The government authority in charge of constructing the new Minnesota Vikings stadium claimed in a legal brief filed Thursday that the lead plaintiff in a lawsuit is trying to disrupt it with "endless litigation," and asked the state Supreme Court to shut him down.
Parties in the lawsuit over the stadium project are submitting a last flurry of briefs to Minnesota's high court as stadium backers are asking for quick action in order to avoid obstacles that could derail an already tight construction schedule and drive up the nearly $1 billion price tag. The lawsuit has already caused a delay in a $468 million bond sale.
Plaintiff Doug Mann "appears to be a serial litigant, determined to keep asserting meritless claims until this Court, the final arbiter of Minnesota law, definitely disposes of those claims," stated a legal memorandum from the Minnesota Sports Facilities Authority. "Allowing Petitioners to continue to disrupt, delay and thread the Stadium Project ... by endless litigation does not further justice."
Mann, a frequent but unsuccessful candidate for office in Minneapolis, and two other plaintiffs sued late last week to block the bond sale, claiming the stadium's funding plan is unconstitutional. The same plaintiffs were previously unsuccessful with a Hennepin County lawsuit on similar grounds, a suit they're asking the Minnesota Court of Appeals to revive.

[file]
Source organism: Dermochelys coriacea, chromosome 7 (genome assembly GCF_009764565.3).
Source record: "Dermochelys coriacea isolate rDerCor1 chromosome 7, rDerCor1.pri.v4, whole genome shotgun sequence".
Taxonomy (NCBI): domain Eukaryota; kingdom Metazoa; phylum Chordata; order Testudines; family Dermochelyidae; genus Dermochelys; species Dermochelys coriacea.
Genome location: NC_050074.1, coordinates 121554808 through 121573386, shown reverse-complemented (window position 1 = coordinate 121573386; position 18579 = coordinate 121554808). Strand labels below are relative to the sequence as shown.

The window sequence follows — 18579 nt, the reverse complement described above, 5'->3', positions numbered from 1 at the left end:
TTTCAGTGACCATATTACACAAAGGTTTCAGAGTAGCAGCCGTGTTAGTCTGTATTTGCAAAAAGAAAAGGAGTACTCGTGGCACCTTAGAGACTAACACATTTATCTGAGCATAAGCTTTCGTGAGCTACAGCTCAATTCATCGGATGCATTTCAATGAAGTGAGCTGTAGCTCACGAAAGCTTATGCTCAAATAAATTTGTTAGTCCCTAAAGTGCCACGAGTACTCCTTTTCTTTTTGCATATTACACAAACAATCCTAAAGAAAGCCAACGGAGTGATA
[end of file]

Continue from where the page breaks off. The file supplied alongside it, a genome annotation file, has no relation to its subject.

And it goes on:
Mann and his fellow plaintiffs argue the stadium financing arrangements were designed to circumvent a Minneapolis charter provision that would have triggered a city referendum. The stadium funding plan splits construction costs between the Vikings, state and city taxpayers.
But stadium backers note the bonds have already survived similar legal challenges, and maintain that inability to sell bonds soon would imperil not just the stadium project but an adjacent $400 million public/private development that includes office towers, parking facilities and green space.
The state Supreme Court "should dispose of the claims raised once and for all," stated the Sports Facilities Authority brief. The authority argued that the remedy sought by the plaintiffs, what's called a "writ of prohibition" against selling the bonds, is not even within the authority of the high court to order because such writs govern the exercise of judicial power. Selling bonds is administrative rather than judicial in nature, the authority argued.
David Tilsen, a former Minneapolis school board candidate and co-plaintiff, filed a brief arguing that state officials should not have started spending state money on the project before financing questions were settled. "Their mismanagement and poor decision making does not make a bad law good," Tilsen wrote.
The Supreme Court had set a Thursday deadline for filings in the case, and is expected to set a hearing or issue a judgment in short order.
State officials have said inability to issue bonds could start throwing off construction timelines by as early as next week. In another brief filed Thursday, Mann wrote that plaintiffs "are not opposed to a reasonably swift resolution to this case."
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